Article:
Makin Waves finally catches up to Jersey Shore rapper Chris Rockwell’s latest LP, “Ten Years in the Breaking,” to preview a slew of summer shows with his new band, the Ballroom Riot. Photo by Kristen Woolley.
Chris Rockwell is a clever wordsmith who has had books of his works published, won national poetry slams and been named Poet Laureate of Asbury Park. As a rapper, the Jersey Shore-based artist also has dropped several records, the latest of which is “Ten Years in the Breaking.” The title is a double meaning that refers to the decade in which Rockwell has emerged as a regional touring act. The eight-song collection also spans, details and chronicles the simultaneous breakups of several romantic relationships. Throughout, Rockwell also trades in his biting humor and suburban spunk for earnest emotion and vivid imagery.
Much more light, sensitive and mellow than most of what Rockwell has recorded and released since 2004, “Breaking” also is a departure from an extensive collaboration with “Chill” Will Smith, aka New Star, with the exception of one track. Easily relatable and quite excellent with the word play, Rockwell waxes on failed long distance love, divergent paths of the heart, and the often all-too-true notion that music and marriage don’t mix. While some of his finest rhymes surface, “Breaking” lacks the intricate beats and effortless flow of some of his previous outings, particularly those with Smith.
For instance, “Going Away Party (Verrazano Song),” which ponders the hardships of an impending long-distance relationship, while providing a colorful description of the couple’s last night together, struggles with its beats and flow. The beats are simple and the vocal approach seems stuck in a clunky arrangement. However, the verses in “Going Away” are fantastic, especially this great line: “Only sober one in the room and I still feel dizzy.” I also like how the opening imagery of the girlfriend dumping an empty bottle of wine on the Verrazano-Narrows Bridge after getting her pregame on comes full circle within the storyline. The bottle symbolizes the guy’s sorrow about his girlfriend’s departure and the inevitable end to their already troubled relationship.
“Airplane Mode,” the sole Smith-recorded track, is another look at a rocky romance, this one from the seat of a plane bound for a vacation next to a woman other than the one who inspired the song. Again, clever rhymes and a strong story carry the track, but the delivery is rather whiny and the melody and arrangement pail in comparison to other Rockwell-Smith colabs, such as 2016’s “Rockwell Rebel Radio” LP and their charitable 2017 dual side project, “The Rock Star Scenario” EP.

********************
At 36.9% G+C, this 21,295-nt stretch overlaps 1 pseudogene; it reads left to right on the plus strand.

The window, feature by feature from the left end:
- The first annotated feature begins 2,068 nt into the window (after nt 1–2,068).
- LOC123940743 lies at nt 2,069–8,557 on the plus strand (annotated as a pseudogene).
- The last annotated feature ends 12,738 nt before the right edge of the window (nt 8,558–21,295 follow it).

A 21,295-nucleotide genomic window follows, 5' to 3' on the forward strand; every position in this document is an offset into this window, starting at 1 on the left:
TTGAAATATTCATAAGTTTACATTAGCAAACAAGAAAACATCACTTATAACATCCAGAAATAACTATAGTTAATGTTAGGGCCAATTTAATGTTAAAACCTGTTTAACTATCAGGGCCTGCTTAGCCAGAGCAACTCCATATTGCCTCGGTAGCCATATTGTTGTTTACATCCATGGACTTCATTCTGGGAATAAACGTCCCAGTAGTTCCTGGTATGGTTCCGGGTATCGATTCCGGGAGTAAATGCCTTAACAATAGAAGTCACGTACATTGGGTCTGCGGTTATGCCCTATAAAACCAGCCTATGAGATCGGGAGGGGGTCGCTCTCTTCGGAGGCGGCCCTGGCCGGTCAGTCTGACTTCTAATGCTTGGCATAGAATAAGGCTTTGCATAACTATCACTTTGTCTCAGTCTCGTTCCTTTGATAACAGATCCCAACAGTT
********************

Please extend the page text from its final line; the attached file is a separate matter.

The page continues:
Similarly, the musical drag of the closing “Window Pane” weakens emotional lyrics and their delivery as they compare tears from the inside to the rain on the outside. Beyond that, “Breaking” is great, especially the hard-hitting “Breathe Easy,” which deviates from the breakup theme with advice on how to navigate life’s pressure and pain.
I also really like “East Coast Heart You,” a romantic spin on the East Coast vs. West Coast rap battle, but one of the heart. Once again, distance has strained a relationship this time between a touring rapper on the West Coast and the love he left behind back East. Interesting imagery and rhymes — such as “I'm crashing with some friends out on tour. I can hear them having sex in the room next door” — and a more upbeat accompaniment and vocal make this one of the better “Breaking” tracks. Highlights also include the nostalgic single, “I Made U a Mix Tape,” and the opening fun of the quasi-title track, “RC Cola and Five Dollar Rum.” Both look back at halcyon days when life and love were easier.
Rockwell’s latest book of poetry book will publish in October with a section featuring “Breaking” lyrics. That will be followed by a national tour. In the meantime, Rockwell has playing steady with new backing band, the Ballroom Riot. Upcoming shows include July 21, FM in Jersey City with Murdock, Johnny Wolf, Jay Hollin, Frankie Metalz and DJ Leeroy Green; July 27, Chubby Pickle, Highlands, with Joe Miller and Johnny Five Is Alive; Aug. 16, Asbury Park Music Foundation; Aug. 18, Art in the Park, Toms River, and Aug. 23, the Second Annual Rap Vs. Punk show at the Saint, Asbury Park, with Chill Smith, Sister Munch, This Year’s Comeback, Miles Nxbxdy, Trashboat Dickinson, Trapbang, and DJ Flea Market.
Bob Makin is the reporter for www.MyCentralJersey.com/entertainment and a former managing editor of The Aquarian Weekly, which launched this column in 1988. Contact him at firstname.lastname@example.org. And like Makin Waves at www.facebook.com/makinwavescolumn.